“In a non-coercive household, is there anything you would expect your child to ask permission about? (That would imply that the parent has the control/final say so.) Do children taken seriously ever ask permission?”
Good gracious no! (Well, no more than we might ask them permission generally, like before entering someone’s private space or bedroom, or before using someone else’s property, or before sharing someone’s private information, etc.) In case it is not obvious why there is none of the usual asking permission parents expect their children to do, the above question is like asking:
“In a non-coercive household, is there anything you would expect your wife to ask permission about? (That would imply that the husband has the control/final say so.) Do wives taken seriously ever ask permission?”
When we switch the question to be about adults, the paternalism becomes obvious. Taking Children Seriously relationships are horizontal, equal, non-coercive relationships rather than vertical, top-down, authoritarian relationships. Children are sovereign individuals who own themselves and have as much right to control their own lives as we adults have to control ours.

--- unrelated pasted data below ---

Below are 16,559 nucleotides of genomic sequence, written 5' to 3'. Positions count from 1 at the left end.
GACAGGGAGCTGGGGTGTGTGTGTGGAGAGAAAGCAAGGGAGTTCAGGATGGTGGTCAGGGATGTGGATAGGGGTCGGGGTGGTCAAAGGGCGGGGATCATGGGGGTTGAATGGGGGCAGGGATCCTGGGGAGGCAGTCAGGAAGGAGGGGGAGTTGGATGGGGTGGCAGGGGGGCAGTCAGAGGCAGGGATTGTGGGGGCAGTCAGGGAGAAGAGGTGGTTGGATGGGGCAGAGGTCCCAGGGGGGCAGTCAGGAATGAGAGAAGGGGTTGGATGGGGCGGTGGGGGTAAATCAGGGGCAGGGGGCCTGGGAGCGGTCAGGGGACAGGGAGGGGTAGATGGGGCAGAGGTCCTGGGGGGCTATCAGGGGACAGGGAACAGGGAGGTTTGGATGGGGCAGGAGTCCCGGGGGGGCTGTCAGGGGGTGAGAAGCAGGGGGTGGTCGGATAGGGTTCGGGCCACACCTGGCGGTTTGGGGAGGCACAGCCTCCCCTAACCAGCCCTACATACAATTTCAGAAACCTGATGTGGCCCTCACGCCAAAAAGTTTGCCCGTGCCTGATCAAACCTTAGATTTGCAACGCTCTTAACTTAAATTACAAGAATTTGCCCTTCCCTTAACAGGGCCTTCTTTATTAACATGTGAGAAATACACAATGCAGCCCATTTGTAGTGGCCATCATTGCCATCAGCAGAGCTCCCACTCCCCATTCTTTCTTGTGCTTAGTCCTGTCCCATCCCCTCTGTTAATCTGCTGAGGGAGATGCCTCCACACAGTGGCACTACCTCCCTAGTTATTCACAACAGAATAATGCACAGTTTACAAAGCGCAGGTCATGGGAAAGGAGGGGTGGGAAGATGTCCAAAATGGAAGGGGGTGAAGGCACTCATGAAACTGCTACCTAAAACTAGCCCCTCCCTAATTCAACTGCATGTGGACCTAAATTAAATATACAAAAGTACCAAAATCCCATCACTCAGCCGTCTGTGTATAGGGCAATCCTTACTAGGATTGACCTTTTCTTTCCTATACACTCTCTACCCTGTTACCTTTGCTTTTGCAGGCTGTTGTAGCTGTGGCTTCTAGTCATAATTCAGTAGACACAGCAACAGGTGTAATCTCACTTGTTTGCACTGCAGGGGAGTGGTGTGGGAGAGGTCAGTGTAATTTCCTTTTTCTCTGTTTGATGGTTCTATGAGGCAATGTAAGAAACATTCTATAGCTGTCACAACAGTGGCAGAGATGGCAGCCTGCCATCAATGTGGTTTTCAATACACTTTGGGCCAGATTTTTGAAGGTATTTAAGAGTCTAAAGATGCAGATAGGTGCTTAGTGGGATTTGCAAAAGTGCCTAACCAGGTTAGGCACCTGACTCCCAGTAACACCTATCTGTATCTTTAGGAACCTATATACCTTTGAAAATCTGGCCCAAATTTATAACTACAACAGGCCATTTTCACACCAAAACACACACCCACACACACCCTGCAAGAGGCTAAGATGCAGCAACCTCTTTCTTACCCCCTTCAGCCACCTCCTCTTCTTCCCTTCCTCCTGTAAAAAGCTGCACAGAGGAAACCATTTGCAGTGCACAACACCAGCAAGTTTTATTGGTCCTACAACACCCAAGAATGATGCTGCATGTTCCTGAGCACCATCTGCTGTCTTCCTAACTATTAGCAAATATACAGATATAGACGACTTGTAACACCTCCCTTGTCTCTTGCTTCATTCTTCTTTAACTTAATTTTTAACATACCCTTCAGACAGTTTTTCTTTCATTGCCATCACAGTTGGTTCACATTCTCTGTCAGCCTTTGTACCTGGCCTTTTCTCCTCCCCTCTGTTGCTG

So whilst we all ask permission of each other if we want to use their property or enter their bedroom, and the like, there is none of the usual paternalistic expectation that children ask their parents permission before doing anything.
See also: my Oxford Karl Popper Society talk: Taking Children Seriously: a new view of children
- A commitment to figuring it out
- How to read this site
- Genuinely protecting children versus coercing them
Sarah Fitz-Claridge, Taking Children Seriously FAQ: ‘Do children taken seriously ever ask permission?’, https://www.takingchildrenseriously.com/do-children-taken-seriously-ever-ask-permission/